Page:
A Novel Pathway of Alloantigen Presentation by Dendritic Cells

A Novel Pathway of Alloantigen Presentation by Dendritic Cells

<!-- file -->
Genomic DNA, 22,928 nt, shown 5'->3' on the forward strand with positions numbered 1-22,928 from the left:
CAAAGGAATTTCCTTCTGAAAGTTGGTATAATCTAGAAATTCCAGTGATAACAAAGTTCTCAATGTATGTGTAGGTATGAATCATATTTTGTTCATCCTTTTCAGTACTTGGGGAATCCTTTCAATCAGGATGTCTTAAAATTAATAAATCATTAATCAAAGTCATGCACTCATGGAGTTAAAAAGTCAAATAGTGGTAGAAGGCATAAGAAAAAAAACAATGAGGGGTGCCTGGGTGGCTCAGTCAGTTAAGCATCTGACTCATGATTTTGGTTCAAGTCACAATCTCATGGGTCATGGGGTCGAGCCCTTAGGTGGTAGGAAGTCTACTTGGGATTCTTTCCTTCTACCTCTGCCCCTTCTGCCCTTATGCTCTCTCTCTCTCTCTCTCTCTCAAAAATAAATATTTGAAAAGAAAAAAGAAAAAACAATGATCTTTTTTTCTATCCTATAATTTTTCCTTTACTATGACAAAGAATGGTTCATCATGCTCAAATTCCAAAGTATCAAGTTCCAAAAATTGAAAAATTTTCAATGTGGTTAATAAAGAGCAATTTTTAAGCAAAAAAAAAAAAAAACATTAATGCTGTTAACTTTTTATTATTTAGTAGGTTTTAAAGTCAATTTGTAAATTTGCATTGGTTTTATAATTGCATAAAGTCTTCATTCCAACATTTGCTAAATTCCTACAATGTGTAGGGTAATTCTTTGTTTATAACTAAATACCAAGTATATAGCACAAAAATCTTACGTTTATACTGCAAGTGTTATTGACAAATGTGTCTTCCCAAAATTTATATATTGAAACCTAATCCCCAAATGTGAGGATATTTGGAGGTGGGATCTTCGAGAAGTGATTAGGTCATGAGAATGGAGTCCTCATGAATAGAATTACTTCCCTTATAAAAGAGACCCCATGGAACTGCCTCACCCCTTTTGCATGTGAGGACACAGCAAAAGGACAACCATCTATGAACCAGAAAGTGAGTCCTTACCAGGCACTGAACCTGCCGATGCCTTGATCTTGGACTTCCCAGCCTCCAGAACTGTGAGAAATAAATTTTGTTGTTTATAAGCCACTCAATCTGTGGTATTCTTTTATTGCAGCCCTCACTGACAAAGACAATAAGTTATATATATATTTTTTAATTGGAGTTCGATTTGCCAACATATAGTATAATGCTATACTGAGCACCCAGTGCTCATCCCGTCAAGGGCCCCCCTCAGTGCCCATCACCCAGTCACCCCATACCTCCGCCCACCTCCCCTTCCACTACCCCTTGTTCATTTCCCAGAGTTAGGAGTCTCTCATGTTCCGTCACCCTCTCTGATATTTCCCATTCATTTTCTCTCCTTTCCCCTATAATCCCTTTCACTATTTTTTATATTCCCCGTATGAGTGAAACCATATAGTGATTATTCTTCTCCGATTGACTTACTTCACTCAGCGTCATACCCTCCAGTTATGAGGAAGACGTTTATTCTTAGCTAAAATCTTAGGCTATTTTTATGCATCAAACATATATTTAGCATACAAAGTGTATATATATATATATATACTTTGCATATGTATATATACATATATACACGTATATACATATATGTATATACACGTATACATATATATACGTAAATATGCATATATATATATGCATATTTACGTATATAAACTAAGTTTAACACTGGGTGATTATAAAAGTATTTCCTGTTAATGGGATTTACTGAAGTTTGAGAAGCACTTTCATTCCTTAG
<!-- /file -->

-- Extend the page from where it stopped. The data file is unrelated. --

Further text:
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  A Novel Pathway of Alloantigen Presentation byDendritic Cells 1 Osquel Barroso Herrera, Dela Golshayan, Rebecca Tibbott, Francisco Salcido Ochoa,Martha J. James, Federica M. Marelli-Berg, and Robert I. Lechler 2 In the context of transplantation, dendritic cells (DCs) can sensitize alloreactive T cells via two pathways. The direct pathway isinitiated by donor DCs presenting intact donor MHC molecules. The indirect pathway results from recipient DCs processing andpresenting donor MHC as peptide. This simple dichotomy suggests that T cells with direct and indirect allospecificity cannotcross-regulate each other because distinct APCs are involved. In this study we describe a third, semidirect pathway of MHCalloantigen presentation by DCs that challenges this conclusion. Mouse DCs, when cocultured with allogeneic DCs or endothelialcells, acquired substantial levels of class I and class II MHC:peptide complexes in a temperature- and energy-dependent manner.Most importantly, DCs acquired allogeneic MHC in vivo upon migration to regional lymph nodes. The acquired MHC moleculeswere detected by Ab staining and induced proliferation of Ag-specific T cells in vitro. These data suggest that recipient DCs, dueto acquisition of donor MHC molecules, may link T cells with direct and indirect allospecificity.  The Journal of Immunology, 2004, 173: 4828–4837. A lloreactive T cells recognize alloantigens via two dis-tinct, but not mutually exclusive, pathways: direct andindirect. In the direct pathway of allorecognition, re-sponder T cells recognize intact foreign MHC:peptide complexeson the surface of donor cells (1–5). This pathway is characterizedby the high precursor frequency of responder T cells (  100-foldgreater than for a response to conventional protein Ags) and iscritical in the initiation of the alloresponse and acute graft rejection(3, 6–8). By the indirect pathway, in contrast, recipient T cellsrecognize peptides derived from foreign MHC molecules after pro-cessing and presentation by self-MHC molecules on recipientAPCs (8–10). The indirect pathway, in other words, is the normalmechanism of self MHC-restricted T cell stimulation. During recentyears,increasingexperimentalevidencehassupportedtheroleforthispathway in both acute and chronic graft rejection (11, 12).Several lines of evidence suggest that T cells with indirect al-lospecificity can regulate, positively or negatively, direct pathwayT cells. Indeed, Lee et al. (13) have shown, using MHC classII-deficient skin grafts, that CD4  T cells with indirect anti-donorspecificity can amplify direct pathway CD8  T cell responses.Similarly, tolerant indirect pathway T cells can suppress the re-sponse of direct pathway T cells in some models (14, 15). It hasbeen shown that the induction of tolerance to minor mismatchedskin grafts in mice using nondepleting anti-CD4 and anti-CD8mAbs involves the reprocessing of minors on host APCs and theinduction of regulatory CD4  T cells with indirect pathway spec-ificity (14). In addition, elimination of CD4  T cells from tolerantmice resulted in the rejection of long-standing grafts, suggestingthat direct pathway CD8  T cells had been under continuous reg-ulation by tolerant, indirect pathway CD4  T cells (15). Theseobservations point to a four-cell, unlinked, model for interactionsbetween direct and indirect pathway T cells during the course of graft rejection: helper, or suppressor, CD4  T cells with indirectspecificity are activated by recipient dendritic cells (DCs) 3 thatreside in secondary lymphoid organs, whereas direct pathway ef-fector CD8  T cells must recognize determinants expressed on thecells of the donor graft.We propose in this study that the recently described phenome-non of MHC transfer between cells may provide a mechanism toresolve this conundrum. Several studies have shown that DCs arecapable of acquiring intact MHC molecules from other cells (otherDCs, macrophages, activated T cells, B cells, and tumor cells) invitro (16–18). Harshyne et al. (18) have reported that individualDCs, especially immature DCs, physically extract plasma mem-brane and, to a lesser extent, intracellular proteins from other DCsin a cell contact-dependent fashion. In addition, DCs are capable of shedding soluble MHC molecules and membrane vesicles, calledexosomes, that express MHC class I and class II molecules andcostimulatory molecules that can be captured by other DCs (16,19). As a consequence, there could be a third, semidirect pathwayof allorecognition by which direct pathway T cells would recog-nize allogeneic MHC molecules after being transferred, intact,from the surface of donor cells to the surface of recipient DCs. Inthis study the acquisition and presentation of MHC:peptide com-plexes by DCs has been investigated in vitro and in vivo. Materials and Methods  Mice C57BL/6, BALB/c, CBA/Ca, AKR/J, B10.A(2R), and B10.A(4R) mice,6–10 wk of age, were purchased from Harlan Olac (Bicester, U.K.). MHCclass II and   2 -microglobulin double-knockout mice (MHC 0 ) (20) were Department of Immunology, Imperial College, Hammersmith Hospital, London,United KingdomReceived for publication December 4, 2003. Accepted for publication August 5, 2004.The costs of publication of this article were defrayed in part by the payment of pagecharges. This article must therefore be hereby marked  advertisement   in accordancewith 18 U.S.C. Section 1734 solely to indicate this fact. 1 This work was supported by a grant (DMIMM PN0559) from GlaxoSmithKlineResearch and Development. 2 Address correspondence and reprint requests to Dr. Robert I. Lechler, Departmentof Immunology, Imperial College, Hammersmith Hospital, Du Cane Road, London,U.K. W12 ONN. E-mail address:  3 Abbreviations used in this paper: DC, dendritic cell; BMDC, bone marrow-derivedDC; DNP, dinitrophenol; EC, endothelial cell; FSC, forward scatter; MFI, mean flu-orescence intensity; MLN, mesenteric lymph node; TRITC, tetramethylrhodamineisothiocyanate. The Journal of Immunology Copyright © 2004 by The American Association of Immunologists, Inc. 0022-1767/04/$02.00  bred at the Biological Services Unit, Hammersmith Hospital, and weredonated by Dr. M. Merkenschlager. RAG   /   TCR-transgenic mouse strainF5 (CD8  T cells specific for influenza strain A/HK/8/68 nucleoprotein-derived peptide NT68/H-2D b , sequence ASNENMDAM), were obtainedfrom Dr. D. Kioussis (National Institute for Medical Research, London,U.K.). Spleens from RAG   /   , TCR-transgenic OT-II mice (CD4  T cellsspecific for OVA 323–339  /H-2A b ) were obtained from mice kept in a patho-gen-free environment at GlaxoSmithKline Research and Development(Stevenage, U.K.). Mice of the same sex were used within experiments.  DC cultures Mouse bone marrow-derived DCs (BMDCs) were generated as previouslydescribed (21), with slight modifications. Briefly, bone marrow was flushedfrom femurs, passed through a 200-  m pore size mesh to remove fibroustissue, and RBCs were lysed using ACK buffer. Cells were cultured at 10 6 cells/ml in RPMI 1640 medium (Invitrogen Life Technologies, Paisley,U.K.) supplemented with 10% FCS, 2 mM glutamine, 50   M 2-ME, 100IU/ml penicillin, 100   g/ml streptomycin, and 6 ng/ml mouse rGM-CSF(produced by Dr. M. Sims, GlaxoSmithKline Research and Development).On day 3 of culture, floating cells were gently removed, and fresh rGM-CSF-containing medium was added. On day 5 of culture, BMDCs wereeither left untreated or induced to mature by adding 1   g/ml LPS (Sigma-Aldrich, Gillingham, U.K.) to the cultures. After an overnight incubation,nonadherent cells and loosely adherent proliferating BMDC aggregateswere collected, washed, and replated for 1 h at 37°C to remove contami-nating macrophages. Subsequently, resulting cell populations were en-riched for CD11c-positive BMDCs by positive selection after incubationwith anti-CD11c-coated magnetic microbeads (Miltenyi Biotec, Bisley,U.K.) and passing the bead-bound BMDCs through a separation column(MS  columns; Miltenyi Biotec) placed on the separation unit, accordingto manufacturer’s instructions.  Endothelial cell (EC) cultures ECs derived from hearts of C57BL/6 and CBA/Ca mice were cultured aspreviously described (22) in DMEM (Invitrogen Life Technologies, Gaith-ersburg, MD) supplemented with 20% heat-inactivated FCS, 2 mM glu-tamine, 100 IU/ml penicillin, 100  g/ml streptomycin, 1 mM sodium pyru-vate, 20 mM HEPES, 1% nonessential amino acids, 50   M 2-ME, 150  g/ml EC growth supplement (Sigma-Aldrich), and 12 U/ml heparin in 2%gelatin-coated tissue culture flasks. At confluence, the ECs were detachedfrom the culture flasks using a solution of 0.125% trypsin in 0.2% EDTAand passaged. For phenotypic analysis, the ECs were used between pas-sages 4 and 10. CFSE staining Cells were resuspended at 5–10  10 6 cells/ml in a 2-  M solution of CFSE(Molecular Probes, Leiden, The Netherlands) in PBS and incubated at37°C for 10 min in the dark. At the end of the incubation period, the cellswere immediately washed once in cold PBS/8% FCS and twice more incold PBS/2% FCS. In the case of DCs to be injected, cells were labeledwith 5   M CFSE and finally resuspended in PBS before injection. Transfer cultures CFSE-labeled C57BL/6 or CBA/Ca DCs were pulsed for 4 h with NT68(10   M) and OVA 323–339  (20   M) peptides, washed twice, and mixed atequal numbers (5  10 5 ) with BALB/c DCs. Cells were cocultured at 4 or37°C in 24-well plates in 1 ml of complete RPMI 1640 medium for 20 hand harvested for Ab staining. In some experiments DCs were coculturedin the presence or the absence of titrated concentrations of DNP (1–100  g/ml) or sodium azide (1–10   M).Confluent ECs were detached from the culture flasks by trypsin/EDTAtreatment and added at 10 6 cells/flask (25 cm 2 ; Nunc, Roskilde, Denmark)in 3 ml of complete EC culture medium supplemented, or not, with 1000U of mouse rIFN-    (PeproTech, London, U.K.) for 96 h. Cells were re-covered by trypsin/EDTA treatment, washed twice, stained or not, withCFSE, and replated at 2    10 5 cells/well in 24-well plates overnight toallow the formation of a monolayer. In some experiments the cells werepulsed for 4 h with NT68 and OVA 323–339  peptides and washed in the wellsthree times with PBS before the addition of 3    10 5 BALB/c DCs/well.Cells were cocultured in 1 ml of complete RPMI 1640 medium for 20 h andcollected by pipetting off nonadherent cells, followed by trypsinization of adherent ECs. For trans-well studies, peptide-pulsed labeled DCs or ECswere added to 0.4-  m pore size trans-well chambers (Costar, Cambridge,U.K.) inserted into wells containing unlabeled DCs. After 20 h of culture,cells in the lower wells were collected and analyzed by flow cytometricstaining or were used as stimulators of T cells. Flow cytometry All the mAbs used, unless otherwise stated, were purchased from BDPharmingen (Cowley, U.K.). For analysis of DC purity and phenotype,cells were washed in cold PBS supplemented with 2.5% FCS and 0.05%sodium azide. BMDCs were first incubated with an anti-CD16/CD32 (anti-FcR    III/FcR    II, clone 2.4G2) mAb for 10 min and subsequently double-stained for 30 min with a PE-conjugated anti-CD11c mAb (clone HL3) inconjunction with FITC-conjugated mAbs to MHC class II (anti-H-2A b ,clone AF6-120.1; anti-H-2A d , clone AMS-32.1; anti-H-2A k  , clone 11-5.2),MHC class I (anti-H-2K b , clone AF6-88.5; anti-H-2K d , clone SF1-1.1),anti-H-2K k  (Caltag Medsystems, Silverstone, U.K.), CD80 (clone 16-10A1), CD86 (clone GL1), or CD40 (clone 3/23). In each case, an FITC-conjugated mAb of the same isotype as the marker-specific mAb was usedin conjunction with the anti-CD11c mAb as a negative control. The purityof DCs was consistently between 80 and 90% CD11c-positive cells.The purity of responder T cells was assessed by staining with FITC- orPE-conjugated mAbs to CD3 (clone 145-2C11), CD4 (clone RM4-5), CD8(clone 53-6.7), and H-2A d or H-2A b . Adherent ECs were detached from theculture flasks with trypsin/EDTA and resuspended in the same FCS-con-taining buffer before staining with PE- or FITC-conjugated mAbs specificfor H-2A b , H-2K b , H-2D b (clone KH95), H-2A k  , H-2K k  , CD80, CD86,CD40, or CD106 (clone 429). For analysis of MHC transfer in cultures of mixed cells, cells were incubated with the anti-FcR   mAb and stained withthe specific PE-conjugated mAbs as indicated. Analyses were performedon a FACSCalibur flow cytometer (BD Biosciences, Mountain View, CA)using CellQuest acquisition and analysis software on cells gated for ho-mogeneous forward scatter (FSC) and side scatter characteristics. FACS  DCs in the mixed cultures were purified to no less than 99% purity fromCFSE-labeled DCs or ECs on a FACStar cell sorter (BD Biosciences). Preparation of responder T cells Responder T cells were purified from splenocytes of normal BALB/c orTCR-transgenic F5 or OT-II mice. Briefly, cell suspensions were preparedby mashing spleens through a cell strainer, and RBC were lysed using RBClysis buffer. Cell preparations were passed through a nylon wool column toremove most contaminating macrophages and B cells. For further purifi-cation of CD4  or CD8  T cells, remaining B cells, macrophages, NKcells, and CD8  or CD4  T cells were removed after incubation with amixture of rat mAbs to B220 (clone RA3-6B2; BD Pharmingen), MHCclass II (culture supernatant from MS/114.15.2 hybridoma), CD16/CD32(clone 2.4G2; BD Pharmingen), and anti-CD8 (culture supernatant from53-6.72 hybridoma) or anti-CD4 mAbs (clone YTS191; purified at Glaxo-SmithKline Research and Development), respectively, followed by an in-cubation period with sheep anti-rat IgG-coated Dynabeads (Dynal Biotech,Oslo, Norway). The bead/mAb-bound cells were selected using a magnet,and the purified T cell populations were recovered from the fluid phase.The purity of the T cell preparations obtained was consistently  85%, asdetermined by flow cytometric analysis of cell phenotype as describedabove. T cell proliferation assays  MLR.  Purified irradiated (30 Gy) DCs (10 4 ) were used as stimulators of 10 5 purified CD4  or CD8  BALB/c T cells in triplicate wells of 96-well,flat-bottom plates. T cell proliferation was measured by [ 3 H]thymidineincorporation after 5 days in culture (1  Ci/well for the last 18 h of culture;Amersham Biosciences, Little Chalfont, U.K.). Results are presented as themean cpm of triplicate determinations  SD.  Peptide-specific T cell responses.  Purified TCR-transgenic OT-II CD4  or F5 CD8  T cells (2.5    10 4 ) were stimulated with titrated numbersof irradiated DCs in triplicate wells of 96-well plates. Alternatively, 10 5 responder R2.2 T cells (23) were stimulated with 2  10 4 irradiated DCsin the presence of increasing amounts (0.01–1   M) of H-Y peptide. T cellproliferation was measured by [ 3 H]thymidine incorporation after 3 daysin culture. Results are presented as the mean cpm of triplicate determina-tions  SD.  In vivo mouse model To investigate the acquisition of MHC molecules in vivo, different exper-imental approaches were used (Fig. 1). First, 6- to 8-wk-old C57BL/6 micewere injected i.p. with 200  l of PBS or 1000 U of rIFN-   in PBS to inducelocal inflammation. Forty-eight hours later, mice within each group re-ceived an i.p. injection of 2.5    10 6 CFSE-labeled immature or matureMHC 0 DCs. Twenty hours after DC inoculation, mesenteric lymph nodes(MLNs) were collected for immunofluorescence staining (Fig. 1  A ). 4829The Journal of Immunology  In the second method, naive B10.A(2R) or AKR/J mice were injectedi.p. with PBS or CFSE-labeled mature DCs derived from B10.A(2R) orB10.A(4R) mice. Twenty hours later, cell suspensions were prepared fromMLNs and depleted of T and B cells by negative selection using rat mAbsspecific for B220 and CD3 and sheep anti-rat IgG-coated Dynabeads asdescribed above. Cells were double-stained with a PE-conjugated anti-H-2E  k  (clone 14-4-4S; BD Pharmingen) and a Cy5-conjugated anti-CD8  (clone 53-6.7; BD Pharmingen) mAb and were analyzed by flow cytometry(Fig. 1  B ).Finally, mature DCs were prepared from B10.A congenic strainsB10.A(2R) and B10.A(4R), labeled with CFSE, and transferred i.p. intomatched (negative controls, B10.A(4R) DCs into 4R hosts) and mis-matched recipients (positive controls, B10.A(2R) DCs into 4R hosts; ex-perimental group, B10.A(4R) DCs into 2R hosts). Thirty hours after thetransfer, the recipients were killed, and cell suspensions were preparedfrom the spleen and pooled abdominal lymph nodes. CFSE-positive cellswere selected by FACS and used in an in vitro proliferation assay as stim-ulators of the HY-specific and H-2E k  -restricted R2.2 T cell clone (Fig. 1 C  ).  Immunofluorescent staining of tissue sections MLNs were removed, placed in compound-embedding medium (OCT;BDH, Dorset, U.K.), snap-frozen in liquid nitrogen, and stored at  80°Cfor no more than 96 h. Ten-micron cryostat sections were cut, collected onpoly- L -lysine-coated slides (VWR International, Lutterworth, U.K.), andallowed to air-dry. Slides were stored at 4°C for 24 h before staining.Sections were fixed with cold acetone for 5 min, air-dried, and incubatedwith the appropriate dilutions in 5% FCS/PBS of rabbit anti-FITC (1/1000;DakoCytomation, Ely, U.K.) and biotinylated anti-H-2A b (5  g/ml; cloneAF6-120.1; BD Pharmingen) or anti-H-2K b (5  g/ml; clone AF6-88.5; BDPharmingen) mAbs for 1 h. Isotype-matched mIgG2a (BD Pharmingen)and rabbit Ig (DakoCytomation) served as controls. The slides werewashed three times (once for 1 min, once for 2 min, and once for 3 min)in PBS under stirring and then incubated with an FITC-conjugated swineanti-rabbit mAb (1/40; DakoCytomation) in conjunction with ExtrAvidin-tetramethylrhodamine isothiocyanate (ExtrAvidin-TRITC; 5   g/ml; Sig-ma-Aldrich) in 5% FCS/PBS for 1 h. Slides were washed again four times(once for 1 min, once for 2 min, once for 3 min, and once for 4 min) andmounted in mounting medium (Citifluor, Kent, U.K.). Slides were visual-ized with a Coolview 12-cooled CCD camera (Photonic Science, Newbury,U.K.) mounted over an Axiovert S100 microscope equipped with Meta-morph software (Zeiss, Welwyn Garden City, U.K.). Photomicrographswere taken under equal exposure conditions to obtain a permanent record.Final image processing was performed using Photoshop 5.0 (Adobe Sys-tems, San Jose, CA). Results Transfer in vitro of surface MHC molecules between liveallogeneic DCs Based on the assumption that DCs are the most efficient donors of MHC molecules due to exosome release, we first examined thetransfer of allogeneic MHC molecules in cocultures of mouse BM-DCs. Both immature and LPS-treated, mature DCs were generatedfrom three different mouse strains: BALB/c, C57BL/6, andCBA/Ca (see Table I). The populations obtained were then en-riched (up to 90%) for CD11c-expressing DCs by positive selec-tion using anti-CD11c-coated magnetic beads before being used inthe cocultures. The phenotypic characterization of DCs by flowcytometric staining showed a marked up-regulation of MHC classI and class II molecules and the costimulatory ligands CD80, FIGURE 1.  Experimental designs to investigate the acquisition of allo-geneic MHC molecules in vivo.  A , C57BL/6 mice were injected i.p. with200   l of PBS or 1000 U of rIFN-    in PBS to induce local inflammation.Forty-eight hours later, mice were injected with 2.5    10 6 CFSE-labeledimmature or mature MHC 0 DCs. Twenty hours after DC inoculation,MLNs were collected for immunofluorescent staining.  B , B10.A(2R) orAKR/J mice were injected i.p. with PBS or CFSE-labeled mature DCs derivedfrom B10.A(2R) or B10.A(4R) mice. Twenty hours later, cell suspensionswere prepared from MLNs, depleted of T and B cells by negative selection,and double-stained with a PE-conjugated anti-H-2E   and a Cy5-conjugatedanti-CD8  mAbs and analyzed by flow cytometry.  C  , Recipient B10.A(2R) orB10.A(4R) mice were injected i.p. with 1000 U of rIFN-   . Forty-eight hourslater, 10 7 CFSE-labeled mature DCs were transferred i.p. into i) matched (neg-ative controls, B10.A(4R) DCs into 4R hosts), ii) H-2E k  -positive into H-2E k  -negative mismatched recipients (positive controls, B10.A(2R) DCs into 4Rhosts), and iii) H-2E k  -negative into H-2E k  -positive mismatched recipients (ex-perimental group, B10.A(4R) DCs into 2R hosts). Thirty hours after the trans-fer, the recipients were killed, and cell suspensions were prepared from thespleen and pooled abdominal lymph nodes. CFSE-positive cells were selectedby FACS and used in an in vitro proliferation assay as stimulators of theHY-specific and H-2E k  -restricted R2.2 T cell clone.Table I.  Mouse strains used  Strain HaplotypeH-2 moleculesK A   A   E   E   D BALB/c  d d d d d d d  C57BL/6  b b b b b b CBA/Ca  k k k k k k k  AKR/J  k k k k k k k  B10.A(2R)  h2 k k k k k b B10.A(4R)  h4 k k k k b 4830 SEMIDIRECT PATHWAY OF ALLOANTIGEN PRESENTATION BY DCs  CD86, and CD40 in LPS-treated, as compared with nontreated,immature DCs (not shown).We devised a system to single out DC populations by labelingdonor cells with an intracellular dye, CFSE, before coculture withallogeneic DCs. Labeling of the donor cells and subsequent anal-ysis of CFSE-negative recipient cells excludes the possibility of mistakenly analyzing doublets comprising cells from the two inputpopulations. DCs obtained from BALB/c mice (H-2 d ) were cocul-tured with CFSE-labeled C57BL/6 (H-2 b ) or third-party, controlCBA/Ca DCs (H-2 k  ). After coculture for 0 and 20 h, CFSE-neg-ative BALB/c DCs were analyzed by flow cytometry using PE-conjugated mAbs specific for H-2A b (Fig. 2,  B–E  ,  left panels ) andH-2K b (Fig. 2,  B–E  ,  right panels ). For comparison, the expressionof H-2A b and H-2K b on C57BL/6 cells, acting as donors of MHCmolecules, is shown in Fig. 2  A . The results showed acquisition of allogeneic H-2 b MHC molecules by a significant number of BALB/c DCs. The efficiency of transfer was higher for MHC classII molecules than for MHC class I molecules. Mature DCs ac-quired higher levels of allogeneic MHC class II and class I mol-ecules (Fig. 2  E  ) compared with immature cells (Fig. 2 C  ). MatureDCs were also much better donors of surface MHC molecules thanimmature DCs. For example,   42% of immature acceptorBALB/c DCs became H-2A b -positive when cocultured with ma-ture C57BL/6 DCs compared with 10% when the donor cells wereimmature (Fig. 2 C  ,  left panel ). This may reflect the higher levelsof MHC expression on mature DCs. Similar results were obtainedwhen the acceptor and donor DC strain combinations were in-verted (data not shown). Labeled DCs were viable during the entirecoculture period as measured by lack of staining using a PE-con- jugated annexin V-specific mAb to measure early apoptosis in con- junction with phosphatidylinositol incorporation to assess induc-tion of necrosis (not shown), suggesting that transfer of MHCmolecules was not the result of uptake of dead or dying cells.Parallel experiments were performed in which the donor andacceptor DCs were physically separated by a 0.4-  m pore sizesemipermeable membrane that allows the traffic of soluble mole-cules and exosomes, but not of intact cells. After 20 h of culture,a considerable percentage of CFSE-negative DCs in the lowerwells expressed the MHC of DCs in the upper wells. The transfer,however, was   3-fold less efficient than when the cells werecocultured (data not shown), suggesting that direct cell-cell contactis not essential for MHC transfer between DCs. This correlateswith the findings reported by Emerson and Cone (24) describingthe shedding of mouse MHC molecules within membrane-derivedlipid vesicles (exosomes). Transfer efficiency is affected by temperature and levels of available ATP To test whether the observed transfer of MHC molecules is a tem-perature- and/or an energy-dependent phenomenon, allogeneicDCs were cocultured at either 4 or 37°C in the presence or theabsence of titrated concentrations of sodium azide (1 or 10   M) orDNP (1, 10, and 100   g/ml). Azide ions inhibit the mitochondrialrespiratory chain, whereas DNP is an uncoupler of oxidative phos-phorylation. In both cases, the synthesis of ATP is inhibited, thusdecreasing the energy supply of the cell.The results in Fig. 3  A  showed that the coculture of DCs at 4°Cresulted in a notable decrease in molecule transfer. At 20 h, a mere7.6% of DCs had acquired the H-2A b molecule compared with27.6% of DCs cocultured at 37°C (not shown). A reduction in thenumber of molecules acquired per cell was also observed, as dem-onstrated by the drop in mean fluorescence intensities (MFIs) at4°C to over half that seen at 37°C (Fig. 3  A ). A similar pattern wasobserved after 40 h of coculture. These results confirm the srci-nally reported observations showing that MHC shedding and ab-sorption between splenic mouse cells were temperature-dependent(25, 26).The presence of either azide or DNP in the cocultures alsocaused a significant decrease in the efficiency of allogeneic MHCcapture by DCs (Fig. 3,  B  and  C  ). Interestingly, the azide appearedto exert a greater inhibitory effect on transfer, with different con-centrations seemingly irrelevant. Only 3.6–3.8% of recipient DCsacquired the molecules in the presence of azide compared with27.6% under normal conditions (not shown). MFIs were also 4- to5-fold lower, indicating that far fewer molecules per cell had been FIGURE 2.  Acquisition of intact allogeneic MHC molecules by DCs.  A ,The expression of self MHC class II (H-2A b ;  left panel ) and class I (H-2K b ; right panel ) molecules on immature (thin lines) and mature (heavy lines)CFSE-labeled donor C57BL/6 DCs was assessed after staining with PE-conjugated specific mAbs. As a negative control, cells were stained with aPE-conjugated, isotype-matched, irrelevant mAb (filled profiles).  B–E  ,Equal numbers of immature (  B  and  C  ) or mature (  D  and  E  ) BALB/c DCs(H-2 d ) were mixed with immature (thin lines) or mature (heavy lines)CFSE-labeled C57BL/6 DCs. After 0 h (  B  and  D ) or 20 h ( C   and  E  ) of coculture, cells were stained with either a PE-conjugated anti-H-2A b ( left  panels ) or anti-H-2K b mAb ( right panels ). As controls for the staining,BALB/c DCs were cocultured with third-party CFSE-labeled CBA/Ca DCs(H-2 k  ; filled profiles) and stained with the same PE-conjugated mAb. Allanalyses shown on  B–E   were on populations with a homogeneous, singlepeak on FSC characteristics, which were CFSE-negative ( F  ; regionR1  R4; i.e., BALB/c DCs acting as acceptors of allogeneic H-2 b MHCmolecules). Numbers within figures correspond to percentages of BALB/cDCs expressing the H-2 b MHC molecules after coculture with CFSE-la-beled mature CBA/Ca or immature or mature C57BL/6 DCs, respectively. 4831The Journal of Immunology  transferred (Fig. 3 C  ). Although not as marked as with azide, ad-dition of DNP also had some effect (Fig. 3  B ). Overall, transfer wasbetween 7.4 and 13.6% of DCs, with a 2- to 3-fold drop in MFIs.  Acquired foreign MHC-peptide complexes allow recognition byT cells To confirm that the acquired allogeneic MHC molecules were fullyfunctional, acceptor mature BALB/c DCs, displaying both endog-enous H-2 d and acquired H-2 b molecules, were used as allo-stimulators of polyclonal BALB/c CD4  and CD8  T cells andH-2 b -restricted peptide-specific TCR transgenic T cells from F5and OT-II mice. The donor C57BL/6 DCs had previously beenpulsed with the influenza nucleoprotein peptide NT68 and theOVA 323–339  peptide presented by H2-D b and H-2A b , respectively.CFSE-negative DCs were purified from the cocultures by cellsorting to no less than 99% of purity (Fig. 4  A ). Cells that hadacquired foreign MHC molecules in the trans-well system werealso recovered and used as stimulators of T cells. BALB/c DCs,cultured in medium alone, were used as negative controls. TheCFSE-labeled C57BL/6 DCs, selected by cell sorting from the FIGURE 3.  Transfer of MHC molecules in vitro is temperature- and energy-dependent. Equal numbers of recipient BALB/c DCs (H-2 d ) were mixedwith CFSE-labeled C57BL/6 DCs (H-2 b ) and cocultured at 4 or 37°C for different periods of time (0, 20, or 40 h;  A ). Alternatively, cells were coculturedat 37°C for 20 h in the presence or the absence of titrated concentrations of DNP (1, 10, and 100   g/ml;  B ) or sodium azide (1 and 10   M;  C  ). Aftercoculture, cells were harvested and stained using a PE-conjugated anti-H-2A b mAb. Cells cocultured under normal conditions (37°C in medium alone) andstained with a PE-conjugated, isotype-matched, irrelevant mAb served as negative controls. FIGURE 4.  T cell recognition of foreignMHC-peptide complexes acquired by DCs.Equal numbers of LPS-treated, matureBALB/c DCs (H-2 d ) were mixed with matureCFSE-labeled C57BL/6 DCs (H-2 b ) that hadpreviously been pulsed for 4 h with NT68 pep-tide and OVA 323–339  peptide. Alternatively,these allogeneic DCs were physically sepa-rated using a 0.4-  m trans-well chamber. Ascontrols, BALB/c DCs were also pulsed withthe NT68 and OVA 323–339  peptides and cul-tured in medium alone. After 20 h of culture,CFSE-negative BALB/c DCs in the mixed cul-tures were separated from CFSE-expressingC57BL/6 DCs by FACS (  A ), and BALB/c DCswere recovered from the lower wells of thetrans-well cultures or the control single cul-tures. DCs (10 4 ) were used as stimulators of 10 5 purified BALB/c CD8  (  B ,  left panel ) andCD4  T cells (  B ,  right panel ). Alternatively,various numbers of DCs were used as stimu-lators of 2.5    10 4 TCR-transgenic, RAG   /   NT68-specific F5 CD8  T cells ( C  ,  left panel )and OVA 323–339 -specific OT-II CD4  T cells( C  ,  right panel ). T cell proliferation was mea-sured by [ 3 H]thymidine incorporation after 5days (  B ) or 3 days ( C  ) in culture. Results arepresented as the mean cpm of triplicate deter-minations  SD. 4832 SEMIDIRECT PATHWAY OF ALLOANTIGEN PRESENTATION BY DCs